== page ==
Secondly, publicly available data revealed that during the 2020 lockdown and initial part of unlock phases, a daily average of around 3.6 lakh cooked daytime meals were distributed through the HRCs. At its highest single-day capacity, an impressive distribution of nearly 9.2 lakh cooked meals during the daytime of May 3, 2020, was organised. A district-wise analysis further shows that in Delhi’s districts where the level of impoverished population was high (such as in North-West, North-East and South-West), the delivery of cooked meals too was higher.
Under the current lockdown, the Delhi government can consider prioritising available resources in a spatially targeted manner, using updated data to assess the demand for cooked food across districts. At the same time, there is a need to step-up supply and distribution of cooked food in districts (such as North-West and West) where the demand was more in relation to the population not covered under PDS.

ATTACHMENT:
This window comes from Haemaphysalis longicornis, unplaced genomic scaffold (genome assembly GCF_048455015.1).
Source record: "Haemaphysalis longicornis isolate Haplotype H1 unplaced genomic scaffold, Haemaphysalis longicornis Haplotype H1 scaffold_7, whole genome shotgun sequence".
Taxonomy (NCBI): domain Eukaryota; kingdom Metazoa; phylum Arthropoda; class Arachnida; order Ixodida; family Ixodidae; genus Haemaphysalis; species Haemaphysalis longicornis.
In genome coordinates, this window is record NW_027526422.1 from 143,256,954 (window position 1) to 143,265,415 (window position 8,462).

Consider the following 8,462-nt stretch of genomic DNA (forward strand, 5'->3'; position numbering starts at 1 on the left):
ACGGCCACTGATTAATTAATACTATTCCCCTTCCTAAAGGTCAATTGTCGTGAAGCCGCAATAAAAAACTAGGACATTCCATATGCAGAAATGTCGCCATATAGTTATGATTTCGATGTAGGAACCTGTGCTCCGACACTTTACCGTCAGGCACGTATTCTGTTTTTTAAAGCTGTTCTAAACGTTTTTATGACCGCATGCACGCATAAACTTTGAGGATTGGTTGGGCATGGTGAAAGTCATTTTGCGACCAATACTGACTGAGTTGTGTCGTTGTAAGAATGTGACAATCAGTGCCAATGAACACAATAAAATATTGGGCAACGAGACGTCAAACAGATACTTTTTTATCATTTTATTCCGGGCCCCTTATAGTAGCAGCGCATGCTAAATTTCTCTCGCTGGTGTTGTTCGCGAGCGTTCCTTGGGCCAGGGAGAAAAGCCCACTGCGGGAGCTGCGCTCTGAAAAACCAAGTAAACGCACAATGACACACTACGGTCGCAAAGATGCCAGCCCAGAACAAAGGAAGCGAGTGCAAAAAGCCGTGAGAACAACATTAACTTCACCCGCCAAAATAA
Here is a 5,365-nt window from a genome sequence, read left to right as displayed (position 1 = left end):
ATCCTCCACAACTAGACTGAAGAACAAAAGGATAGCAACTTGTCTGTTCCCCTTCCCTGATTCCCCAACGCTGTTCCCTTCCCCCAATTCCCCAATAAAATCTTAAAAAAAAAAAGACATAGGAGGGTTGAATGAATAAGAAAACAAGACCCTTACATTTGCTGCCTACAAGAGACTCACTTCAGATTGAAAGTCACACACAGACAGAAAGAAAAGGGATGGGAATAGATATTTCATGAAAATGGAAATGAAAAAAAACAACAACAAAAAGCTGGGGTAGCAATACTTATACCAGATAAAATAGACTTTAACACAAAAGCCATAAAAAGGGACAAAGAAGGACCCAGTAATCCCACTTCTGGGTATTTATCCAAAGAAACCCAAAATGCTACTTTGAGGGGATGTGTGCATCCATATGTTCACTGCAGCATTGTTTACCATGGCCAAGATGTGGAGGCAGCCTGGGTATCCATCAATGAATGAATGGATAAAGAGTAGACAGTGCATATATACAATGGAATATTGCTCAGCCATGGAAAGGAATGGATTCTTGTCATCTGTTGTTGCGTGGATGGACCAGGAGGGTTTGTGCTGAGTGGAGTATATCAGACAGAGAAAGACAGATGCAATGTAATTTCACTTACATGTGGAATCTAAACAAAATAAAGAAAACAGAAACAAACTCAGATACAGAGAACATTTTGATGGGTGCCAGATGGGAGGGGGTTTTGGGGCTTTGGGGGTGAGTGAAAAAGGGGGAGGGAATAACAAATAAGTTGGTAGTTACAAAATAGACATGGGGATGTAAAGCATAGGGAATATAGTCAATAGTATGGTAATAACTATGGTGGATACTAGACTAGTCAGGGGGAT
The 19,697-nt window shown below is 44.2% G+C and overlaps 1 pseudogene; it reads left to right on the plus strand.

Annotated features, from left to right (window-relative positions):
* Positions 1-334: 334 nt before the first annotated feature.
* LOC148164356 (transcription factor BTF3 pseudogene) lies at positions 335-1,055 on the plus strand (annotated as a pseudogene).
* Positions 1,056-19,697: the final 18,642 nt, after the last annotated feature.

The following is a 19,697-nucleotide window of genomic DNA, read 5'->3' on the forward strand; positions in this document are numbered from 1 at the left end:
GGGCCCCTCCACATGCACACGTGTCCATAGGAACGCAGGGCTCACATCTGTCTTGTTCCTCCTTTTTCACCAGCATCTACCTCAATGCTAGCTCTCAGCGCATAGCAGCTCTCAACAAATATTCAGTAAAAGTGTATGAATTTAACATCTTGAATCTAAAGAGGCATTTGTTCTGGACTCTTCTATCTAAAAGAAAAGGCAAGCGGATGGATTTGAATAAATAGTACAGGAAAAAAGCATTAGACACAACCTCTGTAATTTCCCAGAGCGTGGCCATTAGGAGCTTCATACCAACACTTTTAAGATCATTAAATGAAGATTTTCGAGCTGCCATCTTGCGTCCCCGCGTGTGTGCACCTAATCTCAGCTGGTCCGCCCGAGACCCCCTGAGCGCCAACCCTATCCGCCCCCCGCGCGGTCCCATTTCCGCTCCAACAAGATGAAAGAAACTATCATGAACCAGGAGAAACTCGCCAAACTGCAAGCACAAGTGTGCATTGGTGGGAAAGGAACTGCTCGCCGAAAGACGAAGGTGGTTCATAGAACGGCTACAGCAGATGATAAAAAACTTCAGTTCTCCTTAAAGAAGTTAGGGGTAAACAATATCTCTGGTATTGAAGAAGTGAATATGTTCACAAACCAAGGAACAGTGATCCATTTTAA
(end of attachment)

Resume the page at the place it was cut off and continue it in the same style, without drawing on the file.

Third, the Delhi government’s food relief efforts during the 2020 lockdown demonstrate a high degree of convergence among different departments and redeployment of available physical infrastructure. For instance, if the Department of Food and Civil Supplies oversaw the distribution of cooked food, the centres were run in schools under the Department of Education or in night shelters operated by the Delhi Urban Shelter Improvement Board. Integrated and dynamic data-sharing across departments is key to addressing food security challenges, alongside coordination among public and private agencies, and civil society organisations.